I know that if you have come to this blog, you are looking for help with your relationship, whether you have been married for years or are a newly formed but in love couple. You might even be single and looking for the love of your life. There is so much written on this vast topic that to be fresh, relevant, and most of all, truly helpful, it strikes me that you might need a little help targeting the issues of most importance to you.
First, I'd like to share with you the problems I encounter most often in a typical day at the office. See if any of them ring a bell for you:
1. "The Emotional Affair."
You would be surprised how many couples come in to my office with this problem. Usually discovered via looking through the partner's cell phone or social media, the suprised partner finds evidence that is shocking: Their mate, presumably faithful, has been emotionally involved with someone else, and has broken what was presumed to be an inviolate, intimate boundary. Though no physical touching was exchanged, hearts have touched, and the left-out partner feels as betrayed as if physical encounters had taken place. Treatment is very similar as for a physical affair, which is a step by step process for rebuilding trust. While no method for rebuilding trust is fool-proof, there can be a restoration of loving trust when knowledgeable help is availble.
2. "The Effect of Young Children on a Marriage."
So many couples I see had "ideal" marriages before the birth of babies, after which, they seem suprised by the time a toddler takes away from a couple's private time. Often, instead of intensive psychotherapy/couples' couseling, what they need is education about becoming parents. Normalizing what they are going through, and why they are fighting, arguing, bickering and exhausted, helps them a lot. You would be surprised how their "little bundle of joy" can seems to disrupt a dual-income marriage, if the couple is not prepared for the change.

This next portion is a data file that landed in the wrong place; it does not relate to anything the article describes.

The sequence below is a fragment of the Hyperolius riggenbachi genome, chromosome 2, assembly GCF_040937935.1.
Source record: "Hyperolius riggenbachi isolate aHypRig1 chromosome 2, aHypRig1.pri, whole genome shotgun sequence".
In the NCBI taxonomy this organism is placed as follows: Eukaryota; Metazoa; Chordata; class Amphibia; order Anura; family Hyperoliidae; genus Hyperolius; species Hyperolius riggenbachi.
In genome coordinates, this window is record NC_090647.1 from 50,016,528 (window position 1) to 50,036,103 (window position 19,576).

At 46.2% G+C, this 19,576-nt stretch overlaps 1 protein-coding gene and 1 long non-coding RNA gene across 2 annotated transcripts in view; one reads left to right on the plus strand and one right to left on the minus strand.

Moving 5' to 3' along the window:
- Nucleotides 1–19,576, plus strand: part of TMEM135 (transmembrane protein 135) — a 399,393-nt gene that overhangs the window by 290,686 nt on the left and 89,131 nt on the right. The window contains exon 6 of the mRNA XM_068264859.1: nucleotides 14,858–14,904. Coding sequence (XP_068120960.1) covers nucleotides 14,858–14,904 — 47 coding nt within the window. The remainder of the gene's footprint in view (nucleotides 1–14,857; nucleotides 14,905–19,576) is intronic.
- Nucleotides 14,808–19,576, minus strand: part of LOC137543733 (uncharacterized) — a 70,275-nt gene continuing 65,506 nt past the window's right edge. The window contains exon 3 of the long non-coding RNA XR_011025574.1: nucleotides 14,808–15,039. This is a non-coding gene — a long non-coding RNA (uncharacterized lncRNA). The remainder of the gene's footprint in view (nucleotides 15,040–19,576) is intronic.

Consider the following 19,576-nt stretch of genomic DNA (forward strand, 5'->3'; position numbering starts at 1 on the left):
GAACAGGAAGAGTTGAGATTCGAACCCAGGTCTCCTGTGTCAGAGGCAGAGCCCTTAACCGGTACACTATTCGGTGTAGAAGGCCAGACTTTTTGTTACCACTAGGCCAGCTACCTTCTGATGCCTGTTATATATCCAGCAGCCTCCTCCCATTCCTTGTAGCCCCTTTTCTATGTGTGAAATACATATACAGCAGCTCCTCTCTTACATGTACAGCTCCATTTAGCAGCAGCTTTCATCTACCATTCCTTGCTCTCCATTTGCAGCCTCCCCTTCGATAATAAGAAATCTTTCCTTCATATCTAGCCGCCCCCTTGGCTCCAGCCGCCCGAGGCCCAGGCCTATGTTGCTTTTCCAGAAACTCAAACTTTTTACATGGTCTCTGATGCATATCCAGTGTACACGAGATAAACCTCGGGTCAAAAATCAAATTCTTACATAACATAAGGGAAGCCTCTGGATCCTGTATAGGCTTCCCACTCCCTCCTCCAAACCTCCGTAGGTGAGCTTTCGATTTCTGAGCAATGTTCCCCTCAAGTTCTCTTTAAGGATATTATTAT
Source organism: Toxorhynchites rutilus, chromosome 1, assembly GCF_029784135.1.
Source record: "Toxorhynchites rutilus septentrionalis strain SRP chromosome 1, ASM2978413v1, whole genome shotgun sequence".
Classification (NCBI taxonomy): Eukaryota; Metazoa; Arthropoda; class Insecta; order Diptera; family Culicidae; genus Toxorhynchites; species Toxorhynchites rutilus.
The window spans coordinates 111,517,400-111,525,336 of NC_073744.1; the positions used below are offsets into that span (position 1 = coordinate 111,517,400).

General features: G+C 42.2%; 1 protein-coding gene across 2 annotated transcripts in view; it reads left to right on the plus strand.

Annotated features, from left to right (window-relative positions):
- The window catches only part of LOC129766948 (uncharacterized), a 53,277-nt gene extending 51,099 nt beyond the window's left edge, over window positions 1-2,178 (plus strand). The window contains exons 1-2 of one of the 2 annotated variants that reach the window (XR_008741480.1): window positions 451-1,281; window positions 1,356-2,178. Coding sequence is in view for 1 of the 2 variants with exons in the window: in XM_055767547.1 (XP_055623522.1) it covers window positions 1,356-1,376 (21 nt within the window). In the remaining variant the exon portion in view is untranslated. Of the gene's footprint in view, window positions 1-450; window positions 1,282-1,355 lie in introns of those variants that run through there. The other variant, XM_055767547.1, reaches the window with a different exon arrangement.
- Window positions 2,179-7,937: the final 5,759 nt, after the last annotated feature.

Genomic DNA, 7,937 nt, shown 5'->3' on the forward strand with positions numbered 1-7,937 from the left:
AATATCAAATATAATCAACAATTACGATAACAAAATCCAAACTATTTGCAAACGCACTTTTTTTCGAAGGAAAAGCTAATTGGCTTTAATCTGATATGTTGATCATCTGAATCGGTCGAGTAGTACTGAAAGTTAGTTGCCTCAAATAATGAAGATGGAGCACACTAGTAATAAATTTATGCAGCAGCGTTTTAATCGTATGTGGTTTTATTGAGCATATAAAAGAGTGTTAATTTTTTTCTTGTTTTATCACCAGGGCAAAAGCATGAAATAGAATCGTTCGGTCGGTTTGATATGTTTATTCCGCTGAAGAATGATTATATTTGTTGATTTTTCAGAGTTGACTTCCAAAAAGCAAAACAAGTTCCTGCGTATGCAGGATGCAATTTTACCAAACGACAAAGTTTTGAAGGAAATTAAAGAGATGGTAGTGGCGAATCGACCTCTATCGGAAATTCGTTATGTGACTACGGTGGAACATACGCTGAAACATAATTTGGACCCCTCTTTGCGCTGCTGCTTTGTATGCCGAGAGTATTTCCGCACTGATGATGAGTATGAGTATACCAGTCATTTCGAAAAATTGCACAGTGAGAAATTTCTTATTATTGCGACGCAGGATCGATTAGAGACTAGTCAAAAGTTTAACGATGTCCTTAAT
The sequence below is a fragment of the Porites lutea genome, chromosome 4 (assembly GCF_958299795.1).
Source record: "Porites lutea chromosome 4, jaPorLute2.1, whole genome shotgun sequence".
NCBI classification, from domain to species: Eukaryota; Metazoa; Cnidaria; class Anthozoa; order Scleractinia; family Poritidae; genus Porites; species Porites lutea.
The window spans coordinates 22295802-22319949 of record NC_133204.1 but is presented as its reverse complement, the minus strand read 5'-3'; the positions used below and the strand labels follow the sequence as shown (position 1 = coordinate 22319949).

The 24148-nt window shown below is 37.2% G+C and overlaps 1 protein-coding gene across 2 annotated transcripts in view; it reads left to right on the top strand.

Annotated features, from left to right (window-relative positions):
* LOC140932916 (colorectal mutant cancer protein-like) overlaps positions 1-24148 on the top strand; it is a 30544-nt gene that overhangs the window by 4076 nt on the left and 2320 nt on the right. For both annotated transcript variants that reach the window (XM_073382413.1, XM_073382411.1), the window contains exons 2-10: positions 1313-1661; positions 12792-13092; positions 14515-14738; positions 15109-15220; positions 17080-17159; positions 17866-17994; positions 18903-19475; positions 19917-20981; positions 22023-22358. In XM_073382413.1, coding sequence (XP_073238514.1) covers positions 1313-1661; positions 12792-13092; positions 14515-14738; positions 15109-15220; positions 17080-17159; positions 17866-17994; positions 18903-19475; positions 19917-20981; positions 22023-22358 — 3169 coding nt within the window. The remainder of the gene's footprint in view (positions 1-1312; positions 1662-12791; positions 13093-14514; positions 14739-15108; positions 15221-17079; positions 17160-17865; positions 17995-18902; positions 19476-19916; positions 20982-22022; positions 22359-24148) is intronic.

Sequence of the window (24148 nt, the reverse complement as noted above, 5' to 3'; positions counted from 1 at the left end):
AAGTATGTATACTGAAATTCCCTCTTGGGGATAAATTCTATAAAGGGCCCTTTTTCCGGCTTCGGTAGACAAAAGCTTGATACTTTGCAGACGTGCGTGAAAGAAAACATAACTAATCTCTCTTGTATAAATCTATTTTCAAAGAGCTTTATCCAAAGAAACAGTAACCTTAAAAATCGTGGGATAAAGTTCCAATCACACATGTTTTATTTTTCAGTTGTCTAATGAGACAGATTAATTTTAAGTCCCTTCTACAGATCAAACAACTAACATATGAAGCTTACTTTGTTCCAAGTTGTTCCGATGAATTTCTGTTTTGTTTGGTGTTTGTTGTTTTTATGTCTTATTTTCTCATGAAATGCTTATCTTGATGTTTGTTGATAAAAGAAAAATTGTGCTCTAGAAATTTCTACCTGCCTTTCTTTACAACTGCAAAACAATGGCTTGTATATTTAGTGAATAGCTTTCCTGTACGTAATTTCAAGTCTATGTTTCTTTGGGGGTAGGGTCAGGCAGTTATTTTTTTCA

3. "Lack of Privacy"
Couples who peruse the phones and social media of their partner can almost always find what they are looking for, even if it doesn't exist. By that I mean, it is easy to misconstrue what you see on your partner's phone, etc., when you are "snooping." I don't believe this is the way to an honest discussion about what your partner is "up to." Oftentimes, such investigation puts the partner erroneously in the position of having to explain themselves unnecessarily. I say, leave their phone alone!
4. "The Bedroom Blues"
Couples are often surprised that they no longer want to make love with the frequency of those heady, early days of making love everywhere, all the time. Yes, that early lust can and usually does fade, but I find that couples need to be educated to the point that if they let making love go, it will. The demands of daily life, especially with young children in the home, as mentioned, can make couples sexual strangers to one another. Luckily, if there was passion once, it can likely be rekindled with the proper education.